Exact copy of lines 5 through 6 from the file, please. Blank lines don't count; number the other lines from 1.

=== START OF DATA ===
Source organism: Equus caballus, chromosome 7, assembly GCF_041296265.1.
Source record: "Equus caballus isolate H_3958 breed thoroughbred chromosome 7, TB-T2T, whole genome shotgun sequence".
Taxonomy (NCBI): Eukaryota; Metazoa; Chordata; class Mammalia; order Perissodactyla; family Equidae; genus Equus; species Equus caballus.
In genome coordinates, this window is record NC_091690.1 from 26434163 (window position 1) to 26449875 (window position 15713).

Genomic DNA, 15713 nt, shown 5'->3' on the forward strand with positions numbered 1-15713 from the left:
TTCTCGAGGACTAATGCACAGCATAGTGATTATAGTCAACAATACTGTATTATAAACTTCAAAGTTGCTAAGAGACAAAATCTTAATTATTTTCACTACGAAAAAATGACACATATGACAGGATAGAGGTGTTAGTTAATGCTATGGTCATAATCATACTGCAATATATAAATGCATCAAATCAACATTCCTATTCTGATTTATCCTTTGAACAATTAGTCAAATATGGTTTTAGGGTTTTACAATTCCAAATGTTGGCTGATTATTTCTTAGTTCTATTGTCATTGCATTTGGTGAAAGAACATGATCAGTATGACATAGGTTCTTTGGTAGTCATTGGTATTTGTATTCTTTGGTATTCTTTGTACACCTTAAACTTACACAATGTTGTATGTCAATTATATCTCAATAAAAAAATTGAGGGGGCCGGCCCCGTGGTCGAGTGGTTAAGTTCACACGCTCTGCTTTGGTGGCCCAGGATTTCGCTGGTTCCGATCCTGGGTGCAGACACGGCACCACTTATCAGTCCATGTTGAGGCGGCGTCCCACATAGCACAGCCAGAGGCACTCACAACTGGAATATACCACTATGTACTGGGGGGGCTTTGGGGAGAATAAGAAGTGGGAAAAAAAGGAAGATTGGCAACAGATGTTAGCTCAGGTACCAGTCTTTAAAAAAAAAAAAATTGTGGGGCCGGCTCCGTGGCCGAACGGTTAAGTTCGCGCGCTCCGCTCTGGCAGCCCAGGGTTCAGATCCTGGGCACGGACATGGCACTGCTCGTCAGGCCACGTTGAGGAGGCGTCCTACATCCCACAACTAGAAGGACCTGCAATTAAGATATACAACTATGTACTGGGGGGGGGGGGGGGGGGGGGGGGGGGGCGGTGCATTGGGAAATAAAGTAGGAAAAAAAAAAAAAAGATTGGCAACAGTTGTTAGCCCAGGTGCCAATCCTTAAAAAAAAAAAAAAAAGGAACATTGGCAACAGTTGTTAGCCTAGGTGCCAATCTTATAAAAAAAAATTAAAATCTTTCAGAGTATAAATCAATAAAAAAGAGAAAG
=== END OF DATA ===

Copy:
Genomic DNA, 15713 nt, shown 5'->3' on the forward strand with positions numbered 1-15713 from the left:
TTCTCGAGGACTAATGCACAGCATAGTGATTATAGTCAACAATACTGTATTATAAACTTCAAAGTTGCTAAGAGACAAAATCTTAATTATTTTCACTACGAAAAAATGACACATATGACAGGATAGAGGTGTTAGTTAATGCTATGGTCATAATCATACTGCAATATATAAATGCATCAAATCAACATTCCTATTCTGATTTATCCTTTGAACAATTAGTCAAATATGGTTTTAGGGTTTTACAATTCCAAATGTTGGCTGATTATTTCTTAGTTCTATTGTCATTGCATTTGGTGAAAGAACATGATCAGTATGACATAGGTTCTTTGGTAGTCATTGGTATTTGTATTCTTTGGTATTCTTTGTACACCTTAAACTTACACAATGTTGTATGTCAATTATATCTCAATAAAAAAATTGAGGGGGCCGGCCCCGTGGTCGAGTGGTTAAGTTCACACGCTCTGCTTTGGTGGCCCAGGATTTCGCTGGTTCCGATCCTGGGTGCAGACACGGCACCACTTATCAGTCCATGTTGAGGCGGCGTCCCACATAGCACAGCCAGAGGCACTCACAACTGGAATATACCACTATGTACTGGGGGGGCTTTGGGGAGAATAAGAAGTGGGAAAAAAAGGAAGATTGGCAACAGATGTTAGCTCAGGTACCAGTCTTTAAAAAAAAAAAAATTGTGGGGCCGGCTCCGTGGCCGAACGGTTAAGTTCGCGCGCTCCGCTCTGGCAGCCCAGGGTTCAGATCCTGGGCACGGACATGGCACTGCTCGTCAGGCCACGTTGAGGAGGCGTCCTACATCCCACAACTAGAAGGACCTGCAATTAAGATATACAACTATGTACTGGGGGGGGGGGGGGGGGGGGGGGGGGGGCGGTGCATTGGGAAATAAAGTAGGAAAAAAAAAAAAAAGATTGGCAACAGTTGTTAGCCCAGGTGCCAATCCTTAAAAAAAAAAAAAAAAGGAACATTGGCAACAGTTGTTAGCCTAGGTGCCAATCTTATAAAAAAAAATTAAAATCTTTCAGAGTATAAATCAATAAAAAAGAGAAAG